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Alteria Capital Gets Green Signal From SEBI To Launch $154 Mn Venture Debt Fund For Startups

Alteria Capital Gets Green Signal From SEBI To Launch $154 Mn Venture Debt Fund For Startups

The Fund Is Expected To Make Its First Close At $77 Mn By March 2018

Alteria Capital, a venture debt fund founded by former InnoVen Capital senior executives Ajay Hattangdi and Vinod Murali has reportedly received the nod of market regulator SEBI to launch a $154.4 Mn (INR 1,000 Cr) fund for startups.

Founded in August this year, Mumbai-based Alteria Capital is looking to raise $123.5 Mn (INR 800 Cr) from domestic as well as offshore investors such as financial companies, family-owned businesses, banks and insurers. This will be accompanied by a greenshoe option of another $30.8 Mn (INR 200 Cr).

Alteria Capital will be registered as a category II alternative investment fund (AIF). It has a tenure of seven, with a possible extension of two years.

According to sources, a prominent India-based family office has already committed 10% of the total corpus, around $15.4 Mn (INR 100 Cr), as the anchor investor for the fund.

Now that Alteria Capital has received the nod from SEBI, the venture debt firm is expected to make the first close at $61.7 Mn- $77.2 Mn (INR 400 Cr-INR 500 Cr) by March 2018. Commenting on the development, Murali stated, “We expect to have the first close in the first calendar quarter of 2018, that will be about 40-50% of the corpus, and complete the fundraise in the second half of 2018.”

As stated by Murali, Alteria Capital is currently holding talks with Small Industries Development Bank of India (SIDBI) and two other banks for potential investments. Avendus Wealth, the wealth management arm of Avendus Capital, is reportedly assisting the firm in raising funds from domestic investors.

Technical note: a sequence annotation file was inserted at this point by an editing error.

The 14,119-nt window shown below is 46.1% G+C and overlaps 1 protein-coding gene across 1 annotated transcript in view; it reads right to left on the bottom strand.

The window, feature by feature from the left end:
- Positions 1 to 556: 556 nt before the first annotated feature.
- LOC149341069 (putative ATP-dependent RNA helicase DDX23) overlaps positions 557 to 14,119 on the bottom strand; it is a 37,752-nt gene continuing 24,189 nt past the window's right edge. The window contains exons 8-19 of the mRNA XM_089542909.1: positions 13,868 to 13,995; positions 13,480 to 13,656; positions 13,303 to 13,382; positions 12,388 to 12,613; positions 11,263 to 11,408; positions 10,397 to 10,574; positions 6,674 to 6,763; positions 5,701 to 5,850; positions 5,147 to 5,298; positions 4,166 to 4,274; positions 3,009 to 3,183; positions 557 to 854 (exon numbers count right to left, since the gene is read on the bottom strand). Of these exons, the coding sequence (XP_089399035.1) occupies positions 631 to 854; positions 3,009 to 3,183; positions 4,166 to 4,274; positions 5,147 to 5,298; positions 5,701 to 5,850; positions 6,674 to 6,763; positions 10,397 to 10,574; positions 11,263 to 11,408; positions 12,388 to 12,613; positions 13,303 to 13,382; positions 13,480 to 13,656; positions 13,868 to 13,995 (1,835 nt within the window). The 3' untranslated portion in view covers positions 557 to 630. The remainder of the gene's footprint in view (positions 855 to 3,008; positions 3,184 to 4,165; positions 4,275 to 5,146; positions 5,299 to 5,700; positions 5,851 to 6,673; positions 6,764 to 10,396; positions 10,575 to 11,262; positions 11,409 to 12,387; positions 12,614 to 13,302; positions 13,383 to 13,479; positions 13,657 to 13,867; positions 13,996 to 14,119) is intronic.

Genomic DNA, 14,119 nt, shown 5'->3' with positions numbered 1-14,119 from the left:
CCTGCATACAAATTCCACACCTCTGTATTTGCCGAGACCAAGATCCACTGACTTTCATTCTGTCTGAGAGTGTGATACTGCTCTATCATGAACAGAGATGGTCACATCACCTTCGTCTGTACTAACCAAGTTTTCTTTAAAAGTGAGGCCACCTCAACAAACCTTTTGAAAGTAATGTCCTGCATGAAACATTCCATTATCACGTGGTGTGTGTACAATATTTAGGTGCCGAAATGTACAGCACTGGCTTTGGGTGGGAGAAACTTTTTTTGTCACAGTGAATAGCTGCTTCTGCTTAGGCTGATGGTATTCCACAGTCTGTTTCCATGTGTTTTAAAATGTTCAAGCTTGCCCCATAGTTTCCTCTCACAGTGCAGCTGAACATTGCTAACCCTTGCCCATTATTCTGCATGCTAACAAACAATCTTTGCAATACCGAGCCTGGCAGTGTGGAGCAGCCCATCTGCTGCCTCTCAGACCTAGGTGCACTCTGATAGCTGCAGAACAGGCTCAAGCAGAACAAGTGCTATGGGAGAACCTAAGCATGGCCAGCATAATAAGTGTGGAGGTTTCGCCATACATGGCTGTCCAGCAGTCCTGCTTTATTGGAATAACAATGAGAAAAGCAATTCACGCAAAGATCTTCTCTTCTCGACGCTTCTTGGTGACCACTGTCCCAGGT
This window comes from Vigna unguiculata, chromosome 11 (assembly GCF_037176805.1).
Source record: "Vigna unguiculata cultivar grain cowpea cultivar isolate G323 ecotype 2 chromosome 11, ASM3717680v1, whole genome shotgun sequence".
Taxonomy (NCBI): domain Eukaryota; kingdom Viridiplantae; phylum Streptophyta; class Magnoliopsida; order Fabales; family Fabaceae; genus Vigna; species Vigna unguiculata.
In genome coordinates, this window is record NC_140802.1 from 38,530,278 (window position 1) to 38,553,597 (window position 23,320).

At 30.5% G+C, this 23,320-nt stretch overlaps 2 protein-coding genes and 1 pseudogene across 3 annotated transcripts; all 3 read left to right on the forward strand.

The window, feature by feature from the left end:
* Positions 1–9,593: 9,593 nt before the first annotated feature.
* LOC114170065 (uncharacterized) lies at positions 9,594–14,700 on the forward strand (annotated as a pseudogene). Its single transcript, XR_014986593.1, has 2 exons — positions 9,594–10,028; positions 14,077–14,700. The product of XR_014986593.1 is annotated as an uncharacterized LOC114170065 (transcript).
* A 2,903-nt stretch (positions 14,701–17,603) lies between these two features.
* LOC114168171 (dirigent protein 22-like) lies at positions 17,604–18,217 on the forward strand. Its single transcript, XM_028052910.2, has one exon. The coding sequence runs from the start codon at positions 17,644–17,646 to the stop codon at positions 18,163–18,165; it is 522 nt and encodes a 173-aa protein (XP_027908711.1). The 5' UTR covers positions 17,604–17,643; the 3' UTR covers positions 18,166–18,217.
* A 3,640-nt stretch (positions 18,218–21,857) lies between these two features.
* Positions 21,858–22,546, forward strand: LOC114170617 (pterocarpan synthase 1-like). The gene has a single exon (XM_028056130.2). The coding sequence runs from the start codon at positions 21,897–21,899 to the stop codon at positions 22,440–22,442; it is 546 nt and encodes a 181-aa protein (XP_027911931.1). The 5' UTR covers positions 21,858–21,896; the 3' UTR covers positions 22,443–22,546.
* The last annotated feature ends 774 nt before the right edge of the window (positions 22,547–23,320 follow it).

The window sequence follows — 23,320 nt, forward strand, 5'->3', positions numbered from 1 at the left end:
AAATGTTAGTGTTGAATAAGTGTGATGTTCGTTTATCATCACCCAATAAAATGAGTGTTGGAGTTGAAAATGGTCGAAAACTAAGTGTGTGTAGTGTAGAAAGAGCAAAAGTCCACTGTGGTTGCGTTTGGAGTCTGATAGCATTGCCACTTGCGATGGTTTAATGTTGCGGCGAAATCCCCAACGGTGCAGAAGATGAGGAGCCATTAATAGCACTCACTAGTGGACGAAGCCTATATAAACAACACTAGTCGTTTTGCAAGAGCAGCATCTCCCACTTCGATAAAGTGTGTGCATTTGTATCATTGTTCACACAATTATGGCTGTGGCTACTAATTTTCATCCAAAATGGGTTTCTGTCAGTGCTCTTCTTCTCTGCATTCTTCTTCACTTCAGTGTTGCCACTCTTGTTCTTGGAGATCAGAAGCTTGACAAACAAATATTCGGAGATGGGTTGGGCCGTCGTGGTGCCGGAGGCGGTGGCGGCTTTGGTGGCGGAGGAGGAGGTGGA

Murali added, “For the banks, it is primarily to have access to young, innovative companies in the startup space that are otherwise too risky for them to lend to. While, for family offices, it is an attractive area to deploy excess liquidity that has come out of traditional asset classes like gold and real estate.”

The fund will be used to back VC-funded startups across diverse sectors, including consumer, technology, healthcare, logistics, education technology and food technology, among others. The venture debt firm will primarily look at Series A to late stage startups.

Beyond venture debt, the duo will earmark under 10% of Alteria Capital’s fund for selective, small equity-based investments (up to $1 Mn) in startups that have borrowed debt from them in the past. Commenting on the same, Vinod Murali said, “It is more about plugging the rounds so that a Series B or C round happens faster. We just juice up and improve our returns.”

Ajay and Vinod had earlier launched InnoVen Capital along with Singapore’s sovereign wealth fund Temasek. While Hattangdi was the India CEO at Innoven, driving international expansion in Southeast Asia and China; Murali was the deputy CEO of India operations. They resigned from their respective positions at InnoVen Capital in June 2017.

The Emerging Venture Debt Market In India

Venture debt is fast emerging as a viable replacement of equity financing in the Indian startup ecosystem. It gives startups a chance to arrange for cash without diluting their equity stakes. Major players such as OYO, and Swiggy have taken the venture debt route to raise funds in recent years.

Recently, in the second week of October, Mumbai-based IvyCap Ventures announced plans to launch a $76.5 Mn (INR 500 Cr) venture debt fund within the coming three months. This would be the VC firm’s third fund.

Apart from IvyCap Ventures, the newly-announced venture debt fund by Alteria Capital will compete with Trifecta Capital. With a proposed corpus of $78.5 Mn (INR 500 Cr), Trifecta Capital has backed Bigbasket, Rivigo, Urban Ladder, Urban Clap, and IdeaForge among others.

With the approval from SEBI, Alteria Capital is looking to cement its presence in the Indian startup ecosystem by helping promising new companies raise funds via venture debt.

(The development was first reported by Livemint)